Categories

Fill out my online form.

Follow Us!

Our Facebook Page Our Linked In Page Our Twitter Account Our Pinterest Account Our YouTube Channel Our RSS News Feed Our Google+

Plan For Generator Use In Commercial Buildings

Planning For Generator Use In Commercial Buildings

Coastal Power and Equipment will work with you to determine the proper generator size and model for your needs. We provide reliable new or used generators you need for purchase or rent. For information, just call us at 281-962-1023 or visit the Coastal Power & Equipment website.

When you're running a business in a commercial building, you need to be concerned with having backup power available in the case of a power outage. When the building is without power, activities within cease, which puts the business of every occupant at risk. Planning to meet the business needs of every suite requires actively planning for a generator with the right capacity, a test for your building engineer and your representative at Coastal Power and Equipment.

How Much Power Does Your Building Need?

Before installing a generator in any setting, it is important to identify what the generator will need to power. Buildings themselves need a backup to run crucial services, while every business within the building has business-critical needs that must be figured into the generator.

Depending on how spaces within the building are used, the generator must meet specific codes:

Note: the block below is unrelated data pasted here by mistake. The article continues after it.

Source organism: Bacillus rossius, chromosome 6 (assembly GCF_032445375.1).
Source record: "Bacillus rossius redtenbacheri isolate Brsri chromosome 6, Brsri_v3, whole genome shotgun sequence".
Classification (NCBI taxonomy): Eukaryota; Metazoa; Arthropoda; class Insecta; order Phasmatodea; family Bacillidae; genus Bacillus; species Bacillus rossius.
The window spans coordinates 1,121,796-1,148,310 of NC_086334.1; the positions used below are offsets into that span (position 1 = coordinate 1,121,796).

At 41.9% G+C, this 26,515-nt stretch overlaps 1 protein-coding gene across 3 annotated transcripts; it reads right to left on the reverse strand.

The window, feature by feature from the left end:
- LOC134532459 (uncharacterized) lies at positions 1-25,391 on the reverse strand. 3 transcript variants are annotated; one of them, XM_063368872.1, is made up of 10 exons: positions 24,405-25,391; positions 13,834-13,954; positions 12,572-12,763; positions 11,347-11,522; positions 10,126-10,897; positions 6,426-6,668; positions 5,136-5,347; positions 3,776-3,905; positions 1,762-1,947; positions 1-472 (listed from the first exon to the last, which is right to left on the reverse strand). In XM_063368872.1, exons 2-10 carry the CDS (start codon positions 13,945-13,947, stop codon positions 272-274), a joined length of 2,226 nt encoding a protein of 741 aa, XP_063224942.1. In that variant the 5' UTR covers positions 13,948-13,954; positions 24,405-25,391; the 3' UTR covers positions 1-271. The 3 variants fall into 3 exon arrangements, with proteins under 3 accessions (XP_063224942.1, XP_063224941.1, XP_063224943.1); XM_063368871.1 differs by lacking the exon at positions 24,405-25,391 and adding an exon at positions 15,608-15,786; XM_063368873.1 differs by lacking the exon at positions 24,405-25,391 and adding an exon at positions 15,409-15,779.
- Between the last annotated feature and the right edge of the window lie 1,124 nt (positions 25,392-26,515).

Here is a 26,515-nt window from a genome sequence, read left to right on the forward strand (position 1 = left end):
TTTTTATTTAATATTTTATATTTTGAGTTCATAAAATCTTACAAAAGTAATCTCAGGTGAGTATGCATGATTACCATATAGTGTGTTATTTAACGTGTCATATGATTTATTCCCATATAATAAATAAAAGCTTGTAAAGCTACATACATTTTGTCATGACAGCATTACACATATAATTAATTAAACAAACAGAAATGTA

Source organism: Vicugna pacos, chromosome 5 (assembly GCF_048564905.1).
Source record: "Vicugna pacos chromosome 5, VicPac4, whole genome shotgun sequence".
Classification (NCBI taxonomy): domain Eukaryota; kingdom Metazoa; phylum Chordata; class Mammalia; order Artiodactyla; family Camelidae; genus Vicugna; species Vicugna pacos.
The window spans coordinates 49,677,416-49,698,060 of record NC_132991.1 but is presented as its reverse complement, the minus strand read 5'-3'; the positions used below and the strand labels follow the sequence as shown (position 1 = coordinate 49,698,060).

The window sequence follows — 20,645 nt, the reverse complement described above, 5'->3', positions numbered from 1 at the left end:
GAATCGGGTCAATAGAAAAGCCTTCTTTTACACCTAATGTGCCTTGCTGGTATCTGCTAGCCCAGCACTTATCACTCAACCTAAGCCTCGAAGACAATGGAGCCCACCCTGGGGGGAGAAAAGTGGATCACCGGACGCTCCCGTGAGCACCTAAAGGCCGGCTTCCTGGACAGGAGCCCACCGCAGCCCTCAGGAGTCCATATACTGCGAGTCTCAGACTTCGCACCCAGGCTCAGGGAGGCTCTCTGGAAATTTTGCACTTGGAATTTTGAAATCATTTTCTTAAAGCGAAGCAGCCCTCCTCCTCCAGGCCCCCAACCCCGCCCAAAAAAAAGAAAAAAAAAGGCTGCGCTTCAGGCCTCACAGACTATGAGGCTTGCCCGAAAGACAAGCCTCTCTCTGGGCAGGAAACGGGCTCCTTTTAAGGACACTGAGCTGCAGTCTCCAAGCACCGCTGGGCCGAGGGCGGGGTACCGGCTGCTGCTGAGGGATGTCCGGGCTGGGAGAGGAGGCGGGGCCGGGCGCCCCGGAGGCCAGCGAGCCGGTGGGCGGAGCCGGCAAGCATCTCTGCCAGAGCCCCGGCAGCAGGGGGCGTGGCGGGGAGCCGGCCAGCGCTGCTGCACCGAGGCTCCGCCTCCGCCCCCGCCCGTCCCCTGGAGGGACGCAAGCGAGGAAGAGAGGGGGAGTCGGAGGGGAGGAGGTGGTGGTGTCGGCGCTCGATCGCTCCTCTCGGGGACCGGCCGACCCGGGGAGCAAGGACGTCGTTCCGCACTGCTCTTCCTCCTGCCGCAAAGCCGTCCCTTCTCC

• For medical facilities, life safety codes require that the generator go into action to provide power within 10 seconds of utility failure.
  • NFPA (National Fire Protection Association) has codes covering different aspects of generator use, including generators (NFPA 110), electrical systems (NFPA 70), sprinklers (NFPA 13), fuel storage (NFPA 30), stationary engines (NFPA 37), and fuel gas code (NFPA 54).
  • EPA regulations cover generator emissions based on horsepower. Large generators have to meet stricter requirements than smaller ones.
  • International Building Codes (IBC) require that building power remains constant during earthquakes and windstorms.
  • Local building codes may require enough generator power to operate fire alarms, horizontal sliding doors and elevators and lifts for egress, maintain emergency power or halls and exits, and operate emergency boy/alarm communication system.

Occupant Power Needs

Beyond generator requirements for the building, individual tenants have requirements based on their business. A building used for office space might require emergency power for computers and for cooling a server room or data center, while a building housing a medical lab might need generator power to keep samples cool and power the equipment. A restaurant or cafeteria in the building would need their coolers, freezers, and refrigerators backed up with generator power.

Determining the power requirements of all building occupants will require that you know the average voltage load that the building would require to start the generators and to keep them running during the emergency. Since energy requirements are often highest in the summer, you should base this calculation on the hottest day of the year.

To understand and properly calculate generator requirements, ask a consultant to make an accurate assessment. While having enough generator power can be costly, you'll find that it's worth it to keep your business running during a power outage.

Let Coastal Power & Equipment Meet Your Generator Needs